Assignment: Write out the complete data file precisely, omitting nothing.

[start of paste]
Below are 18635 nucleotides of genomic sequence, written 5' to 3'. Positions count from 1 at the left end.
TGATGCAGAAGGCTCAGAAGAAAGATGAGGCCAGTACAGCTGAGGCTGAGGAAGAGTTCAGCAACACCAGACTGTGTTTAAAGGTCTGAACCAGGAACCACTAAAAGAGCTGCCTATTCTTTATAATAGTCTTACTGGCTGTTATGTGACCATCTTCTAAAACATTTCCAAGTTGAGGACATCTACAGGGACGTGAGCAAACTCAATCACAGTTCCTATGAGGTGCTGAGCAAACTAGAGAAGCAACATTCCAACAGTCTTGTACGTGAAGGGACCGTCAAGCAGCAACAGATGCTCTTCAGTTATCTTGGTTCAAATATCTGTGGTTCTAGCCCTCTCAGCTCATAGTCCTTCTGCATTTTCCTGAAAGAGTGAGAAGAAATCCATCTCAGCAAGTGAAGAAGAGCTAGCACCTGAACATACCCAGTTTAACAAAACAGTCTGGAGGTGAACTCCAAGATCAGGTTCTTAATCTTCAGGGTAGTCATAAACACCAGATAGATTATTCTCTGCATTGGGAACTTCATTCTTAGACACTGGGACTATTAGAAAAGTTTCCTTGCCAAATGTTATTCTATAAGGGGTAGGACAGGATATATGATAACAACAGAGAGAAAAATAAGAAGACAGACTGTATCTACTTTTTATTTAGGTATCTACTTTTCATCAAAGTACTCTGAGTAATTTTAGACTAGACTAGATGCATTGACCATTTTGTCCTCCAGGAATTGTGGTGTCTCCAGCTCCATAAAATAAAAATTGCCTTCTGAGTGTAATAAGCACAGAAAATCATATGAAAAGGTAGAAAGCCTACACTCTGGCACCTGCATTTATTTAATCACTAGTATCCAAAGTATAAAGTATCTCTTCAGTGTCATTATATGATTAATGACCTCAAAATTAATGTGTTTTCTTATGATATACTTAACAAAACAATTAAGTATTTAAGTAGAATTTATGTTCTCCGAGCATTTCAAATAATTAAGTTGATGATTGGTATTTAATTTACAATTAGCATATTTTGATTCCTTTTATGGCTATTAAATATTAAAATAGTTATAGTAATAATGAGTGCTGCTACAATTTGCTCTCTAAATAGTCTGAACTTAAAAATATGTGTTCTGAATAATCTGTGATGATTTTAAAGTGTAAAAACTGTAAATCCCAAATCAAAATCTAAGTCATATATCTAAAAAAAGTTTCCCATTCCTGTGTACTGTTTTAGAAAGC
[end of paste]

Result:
Below are 18635 nucleotides of genomic sequence, written 5' to 3'. Positions count from 1 at the left end.
TGATGCAGAAGGCTCAGAAGAAAGATGAGGCCAGTACAGCTGAGGCTGAGGAAGAGTTCAGCAACACCAGACTGTGTTTAAAGGTCTGAACCAGGAACCACTAAAAGAGCTGCCTATTCTTTATAATAGTCTTACTGGCTGTTATGTGACCATCTTCTAAAACATTTCCAAGTTGAGGACATCTACAGGGACGTGAGCAAACTCAATCACAGTTCCTATGAGGTGCTGAGCAAACTAGAGAAGCAACATTCCAACAGTCTTGTACGTGAAGGGACCGTCAAGCAGCAACAGATGCTCTTCAGTTATCTTGGTTCAAATATCTGTGGTTCTAGCCCTCTCAGCTCATAGTCCTTCTGCATTTTCCTGAAAGAGTGAGAAGAAATCCATCTCAGCAAGTGAAGAAGAGCTAGCACCTGAACATACCCAGTTTAACAAAACAGTCTGGAGGTGAACTCCAAGATCAGGTTCTTAATCTTCAGGGTAGTCATAAACACCAGATAGATTATTCTCTGCATTGGGAACTTCATTCTTAGACACTGGGACTATTAGAAAAGTTTCCTTGCCAAATGTTATTCTATAAGGGGTAGGACAGGATATATGATAACAACAGAGAGAAAAATAAGAAGACAGACTGTATCTACTTTTTATTTAGGTATCTACTTTTCATCAAAGTACTCTGAGTAATTTTAGACTAGACTAGATGCATTGACCATTTTGTCCTCCAGGAATTGTGGTGTCTCCAGCTCCATAAAATAAAAATTGCCTTCTGAGTGTAATAAGCACAGAAAATCATATGAAAAGGTAGAAAGCCTACACTCTGGCACCTGCATTTATTTAATCACTAGTATCCAAAGTATAAAGTATCTCTTCAGTGTCATTATATGATTAATGACCTCAAAATTAATGTGTTTTCTTATGATATACTTAACAAAACAATTAAGTATTTAAGTAGAATTTATGTTCTCCGAGCATTTCAAATAATTAAGTTGATGATTGGTATTTAATTTACAATTAGCATATTTTGATTCCTTTTATGGCTATTAAATATTAAAATAGTTATAGTAATAATGAGTGCTGCTACAATTTGCTCTCTAAATAGTCTGAACTTAAAAATATGTGTTCTGAATAATCTGTGATGATTTTAAAGTGTAAAAACTGTAAATCCCAAATCAAAATCTAAGTCATATATCTAAAAAAAGTTTCCCATTCCTGTGTACTGTTTTAGAAAGC